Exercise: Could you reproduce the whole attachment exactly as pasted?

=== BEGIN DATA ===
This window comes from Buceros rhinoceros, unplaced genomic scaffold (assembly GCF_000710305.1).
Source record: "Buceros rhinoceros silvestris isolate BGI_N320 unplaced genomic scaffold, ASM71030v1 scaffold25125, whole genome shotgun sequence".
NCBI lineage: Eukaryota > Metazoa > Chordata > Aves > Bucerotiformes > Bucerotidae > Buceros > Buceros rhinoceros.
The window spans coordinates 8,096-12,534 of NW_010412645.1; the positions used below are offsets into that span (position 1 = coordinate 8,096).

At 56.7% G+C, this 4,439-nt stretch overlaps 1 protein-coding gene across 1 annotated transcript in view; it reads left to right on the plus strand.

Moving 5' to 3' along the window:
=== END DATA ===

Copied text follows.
This window comes from Buceros rhinoceros, unplaced genomic scaffold (assembly GCF_000710305.1).
Source record: "Buceros rhinoceros silvestris isolate BGI_N320 unplaced genomic scaffold, ASM71030v1 scaffold25125, whole genome shotgun sequence".
NCBI lineage: Eukaryota > Metazoa > Chordata > Aves > Bucerotiformes > Bucerotidae > Buceros > Buceros rhinoceros.
The window spans coordinates 8,096-12,534 of NW_010412645.1; the positions used below are offsets into that span (position 1 = coordinate 8,096).

At 56.7% G+C, this 4,439-nt stretch overlaps 1 protein-coding gene across 1 annotated transcript in view; it reads left to right on the plus strand.

Moving 5' to 3' along the window: